Day 25 – Chester to Flint

The northern start of the Welsh Coast Path … if you can find it. A day starting with a long walk along the straight canal-like Dee and ending with a castle dwarfed by towers. Power station and Airbus wing, tide-swept flotsam and rain-drenched walking.

miles walked: 11
miles completed: 234.3
miles to go: 826

2013-05-12 08.11.00The day started with me in a Travelodge a little north of Flint on the A55 where I’d stopped after the long previous day.  As I left, the panorama was one mainly of industry and city, the next few days’ walking will take me through some of the most deprived areas of Wales. And the weather forecast is for cloud and rain – pathetic fallacy?

I drive along the coast road to Llanfairfechan where I’m staying for a few days while I walk the Coast Path using the reasonably frequent train service from Holyhead.  It is strange again driving in less than an hour several days’ journey ahead.

I said the service is frequent, but (i) it is less frequent at Llanfairfechan, a minor stop, than other places, and (ii) even less frequent on Sundays.  The first train of the day is at 11:08, but if you miss that the next is not until four o’clock.  I have just enough time to nip down to the Beach Hut café for a breakfast and free WiFi (open Tues–Sun, 10am–5pm).

A little paranoid about missing the train, I rush my breakfast (maybe a more leisurely one another day), and half trot back up to the station, arriving there with still 15 minutes to spare.  There is one other passenger, an older woman relaxed under the shelter, reading while I peer anxiously down the track.  Llanfairfechan is not only a minor station, it is also one of the many ‘request stops’ along the North Wales line.  If you are on the train you need to tell the conductor that you want to alight, and if you are on the platform, you need to ‘make clear’ to the driver that you want to board the train.

I am waiting ready to throw out my hand, hitch-hiker style, or like hailing a London cab, but then, about five minutes before the train is due, other people start to arrive, and with a small crowd on the platform I relax and sit on the bench near the lady.  I then realise that she had left her small suitcase on the platform, so that it was obvious there was a passenger waiting.  It also transpired she set her alarm, just in case there were no other passengers.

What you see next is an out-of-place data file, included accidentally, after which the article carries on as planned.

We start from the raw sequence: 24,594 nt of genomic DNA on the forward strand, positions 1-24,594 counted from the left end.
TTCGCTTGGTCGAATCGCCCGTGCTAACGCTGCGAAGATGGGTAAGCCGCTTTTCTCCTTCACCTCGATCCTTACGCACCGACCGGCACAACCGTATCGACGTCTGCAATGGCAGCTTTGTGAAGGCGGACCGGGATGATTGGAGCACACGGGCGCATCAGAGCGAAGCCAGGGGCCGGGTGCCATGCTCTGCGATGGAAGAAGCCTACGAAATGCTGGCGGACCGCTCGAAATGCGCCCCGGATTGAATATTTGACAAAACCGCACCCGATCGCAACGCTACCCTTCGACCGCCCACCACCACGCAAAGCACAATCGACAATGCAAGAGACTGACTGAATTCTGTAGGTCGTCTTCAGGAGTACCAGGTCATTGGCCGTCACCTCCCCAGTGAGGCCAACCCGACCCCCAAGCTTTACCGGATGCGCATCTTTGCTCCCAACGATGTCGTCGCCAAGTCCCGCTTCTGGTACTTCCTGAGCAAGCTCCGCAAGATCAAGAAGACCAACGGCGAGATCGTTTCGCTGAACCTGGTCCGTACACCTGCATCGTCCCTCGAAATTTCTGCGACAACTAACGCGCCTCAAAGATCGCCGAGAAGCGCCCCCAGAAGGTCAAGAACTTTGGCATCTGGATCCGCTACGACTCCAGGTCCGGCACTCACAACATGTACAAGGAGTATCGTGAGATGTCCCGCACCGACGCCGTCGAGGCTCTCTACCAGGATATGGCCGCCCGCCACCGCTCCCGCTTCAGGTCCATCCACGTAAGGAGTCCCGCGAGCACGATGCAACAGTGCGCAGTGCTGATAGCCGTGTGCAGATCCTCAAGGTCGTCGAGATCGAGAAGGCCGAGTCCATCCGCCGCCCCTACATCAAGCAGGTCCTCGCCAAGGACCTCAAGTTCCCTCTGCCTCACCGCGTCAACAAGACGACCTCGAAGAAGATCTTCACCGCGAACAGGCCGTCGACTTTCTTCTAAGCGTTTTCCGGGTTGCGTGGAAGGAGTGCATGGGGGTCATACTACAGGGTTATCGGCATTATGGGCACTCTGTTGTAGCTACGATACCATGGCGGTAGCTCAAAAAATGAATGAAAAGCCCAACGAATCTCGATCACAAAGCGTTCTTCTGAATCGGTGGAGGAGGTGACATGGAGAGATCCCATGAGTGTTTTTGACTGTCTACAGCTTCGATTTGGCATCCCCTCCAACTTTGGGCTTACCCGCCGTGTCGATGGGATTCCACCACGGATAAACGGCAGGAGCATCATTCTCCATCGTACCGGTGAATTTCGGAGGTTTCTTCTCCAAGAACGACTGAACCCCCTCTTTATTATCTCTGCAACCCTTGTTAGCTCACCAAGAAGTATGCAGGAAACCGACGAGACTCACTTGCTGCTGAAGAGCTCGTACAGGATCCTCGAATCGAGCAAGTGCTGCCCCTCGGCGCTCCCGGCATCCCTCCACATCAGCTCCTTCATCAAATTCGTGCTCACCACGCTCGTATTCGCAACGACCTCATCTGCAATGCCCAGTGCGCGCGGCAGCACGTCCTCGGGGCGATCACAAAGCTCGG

It turned out she was a seasoned backpacker, although not walker, recommended couch-surfing and told me about a night sleeping in the back of a car in a ‘no overnight’ car park.  I feel positively un-intrepid.  She also strategically plans the use of her free bus pass, planning to only travel to Warrington on the train and then on to Manchester by bus as this works out cheaper and only an hour or so slower.  She trades time for money, having, as a pensioner, plenty of the former, but little of the latter.

2013-05-12 11.02.10When we are on the train and the conductor comes, she pulls out a wodge of cards and tickets, wrapped in a plastic bag (to reduce weight in her rucksack, purses and wallets take up precious ounces – I think of my heavy bumbag).  This includes multiple return halves of tickets, where she has gone one direction by train and the return by bus, but will then do the opposite at another time.  It reminded me of an academic I knew who lived in Milton Keynes, but worked in Amsterdam, commuting on a weekly basis through Heathrow.  Return flights without a Saturday stay cost a lot more (a way to single out business travellers), so he would buy combinations of monthly returns in both directions and alternate use of outwards and return sections.

The conductor suggests she moves further up the carriage where there are unbooked seats, so at Llandudno Junction the seat opposite is free and a wiry man sits down; he pulls out an envelope with a combination of train tickets and football tickets – double checking he has everything for the day.  His name is John, and he is off to see the ‘Hammers‘ play at Everton ground.  He notices my jacket is a Berghaus, and he explains that he has deliberately put on a warm fleece-lined hoodie, partly in case the expected rain and wind penetrates the stands, and partly because it does not look expensive and steal-able, "they are animals there", he says.

John has lived in North Wales for over 10 years, moving from the East End of London, via prison.  "The only way to get accommodation is to do time," he says.  As a single person it is almost impossible to get any form of local authority or housing association flat, but when you come out of prison you are instantly put into temporary accommodation and after that a flat.  From a life of drugs and petty crime, he has turned his life around, although he regrets that it is has taken him into his forties to do so.  He is grateful for his life now, living between sea and mountains, "what more could you want", he says, wondering how some of those who have lived in the area for their whole lives do not notice the grandeur around them.